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Why the CIA torture techniques aren't a reliable way of extracting information

Far from getting reliable information, torture is a gruelling process that yields few results - and harm for both victim and perpetrator.

If Ant and Dec had read the “torture memos” released by Barack Obama in 2009, they might not find I’m a Celebrity . . . Get Me Out of Here! quite so funny. Food and sleep deprivation are standard fare for the CIA but one of the “enhanced interrogation techniques” under consideration was to place a suspected al-Qaeda terrorist “in a cramped confinement box with an insect”. Abu Zubaydah was believed to have a fear of insects. Being at close quarters with one was supposed to be a route to “breaking” him.

That CIA torture techniques are also employed as entertainment on prime-time television is ironic: many of the CIA’s best ideas come from watching TV. Lieutenant Colonel Diane Beaver has said that staff at Guantanamo Bay watched 24 on cable while at the base, for instance – and that its maverick hero, Jack Bauer, “gave people lots of ideas”.

You could be forgiven for thinking that modern torture methods were rooted in a scientific understanding of stress. Sadly, though, the opposite is true: science says torture is counterproductive. Under extreme stress, the mind and body cave in, rendering any utterance unreliable.

We know this thanks to the detective work of Shane O’Mara, a neuroscientist at Trinity College, Dublin. His first encounter with the torture memos set him on a path that has led to the publication of a new book: Why Torture Doesn’t Work. It is a synthesis of all the available scientific evidence on the effects of torture and stress. His conclusion? Torture will give you a confession, if that’s what you want. It will not yield reliable, useful information. The work could hardly be more timely. In the wake of the Paris attacks, there is bound to be heightened pressure to force information out of captured terror suspects. The scientific evidence suggests that, as well as being morally bankrupt, this is misguided. Those who study the brain under stress know that it will not help save lives.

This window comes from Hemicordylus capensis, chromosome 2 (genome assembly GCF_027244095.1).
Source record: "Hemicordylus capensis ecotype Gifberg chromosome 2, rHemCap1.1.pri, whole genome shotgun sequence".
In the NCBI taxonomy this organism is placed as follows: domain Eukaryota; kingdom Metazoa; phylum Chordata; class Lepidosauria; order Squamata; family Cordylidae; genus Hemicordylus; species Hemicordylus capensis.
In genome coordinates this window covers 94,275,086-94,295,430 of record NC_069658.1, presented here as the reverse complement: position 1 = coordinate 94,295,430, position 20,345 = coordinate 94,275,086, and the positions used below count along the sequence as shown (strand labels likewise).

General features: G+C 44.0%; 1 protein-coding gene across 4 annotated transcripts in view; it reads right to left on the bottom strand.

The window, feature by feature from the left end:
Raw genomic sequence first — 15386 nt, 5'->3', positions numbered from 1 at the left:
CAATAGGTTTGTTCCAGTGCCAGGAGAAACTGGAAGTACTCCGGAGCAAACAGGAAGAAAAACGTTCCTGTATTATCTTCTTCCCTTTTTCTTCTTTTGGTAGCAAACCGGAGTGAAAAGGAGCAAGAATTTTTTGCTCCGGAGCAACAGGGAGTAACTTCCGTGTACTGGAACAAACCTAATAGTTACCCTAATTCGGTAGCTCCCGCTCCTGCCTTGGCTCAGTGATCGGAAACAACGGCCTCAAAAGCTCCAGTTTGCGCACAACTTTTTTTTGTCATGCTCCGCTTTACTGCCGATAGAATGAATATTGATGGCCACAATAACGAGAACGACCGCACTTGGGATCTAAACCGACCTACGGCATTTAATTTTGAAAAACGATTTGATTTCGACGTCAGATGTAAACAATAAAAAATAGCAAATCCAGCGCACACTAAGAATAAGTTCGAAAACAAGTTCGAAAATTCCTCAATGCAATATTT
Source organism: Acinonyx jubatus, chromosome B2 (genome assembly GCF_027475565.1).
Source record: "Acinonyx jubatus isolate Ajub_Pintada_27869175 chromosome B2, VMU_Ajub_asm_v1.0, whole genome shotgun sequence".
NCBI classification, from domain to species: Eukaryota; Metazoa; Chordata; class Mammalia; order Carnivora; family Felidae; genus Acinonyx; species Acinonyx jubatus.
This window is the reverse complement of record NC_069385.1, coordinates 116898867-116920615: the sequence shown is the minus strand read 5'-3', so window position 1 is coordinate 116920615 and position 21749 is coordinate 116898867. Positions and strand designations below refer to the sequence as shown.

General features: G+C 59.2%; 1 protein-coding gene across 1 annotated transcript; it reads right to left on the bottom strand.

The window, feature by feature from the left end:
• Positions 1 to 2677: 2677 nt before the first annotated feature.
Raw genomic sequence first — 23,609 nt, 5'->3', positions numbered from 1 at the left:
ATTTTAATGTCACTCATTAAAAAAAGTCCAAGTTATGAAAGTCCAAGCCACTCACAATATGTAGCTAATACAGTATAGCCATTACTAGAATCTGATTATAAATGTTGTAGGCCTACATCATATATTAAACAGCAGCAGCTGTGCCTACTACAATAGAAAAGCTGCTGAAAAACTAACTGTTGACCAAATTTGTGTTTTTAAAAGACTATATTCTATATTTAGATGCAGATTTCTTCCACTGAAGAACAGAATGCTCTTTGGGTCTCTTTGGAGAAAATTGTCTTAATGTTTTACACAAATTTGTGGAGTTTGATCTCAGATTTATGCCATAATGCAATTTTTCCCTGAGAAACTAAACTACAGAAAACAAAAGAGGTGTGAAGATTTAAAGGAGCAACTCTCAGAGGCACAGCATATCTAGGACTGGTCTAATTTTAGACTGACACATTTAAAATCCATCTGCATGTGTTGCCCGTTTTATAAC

What we do not study enough is how to question suspects in a reliable, replicable, humane fashion. However, the studies we do have suggest that skilled interrogators can use language as a tool to get detainees speaking freely about their motivations, memories and experiences. One study, performed in 1993, showed that upwards of 95 per cent of people in police custody will answer questions, given the space to do so. “Suppressing disclosure about the self is remarkably difficult and the phenomenon has deep roots in our own neurobiology,” O’Mara says. Prolonged effort at self-monitoring requires “enormous levels of concentration”.

Perhaps the most salient aspect of O’Mara’s work is the growing appreciation that torture has a detrimental effect on the torturer and anyone watching. “Subjecting a fellow human being to torture is stressful for all but the most psychopathic,” he says. American soldiers who tortured and abused prisoners in Iraq returned home with “intense, enduring and disabling guilt”. Suicide was not an uncommon end point.

Experiments have shown that witnessing distress brings out brain states that mirror those in the victim. Natural empathy has to be repressed in order to avoid sympathetic pain. “Doing so must come with some considerable psychological cost,” O’Mara says. According to the psychologists Mark Costanzo and Ellen Gerrity, the result is “anxiety . . . and impaired cognitive and social functioning”. And you thought Ant and Dec were harmless.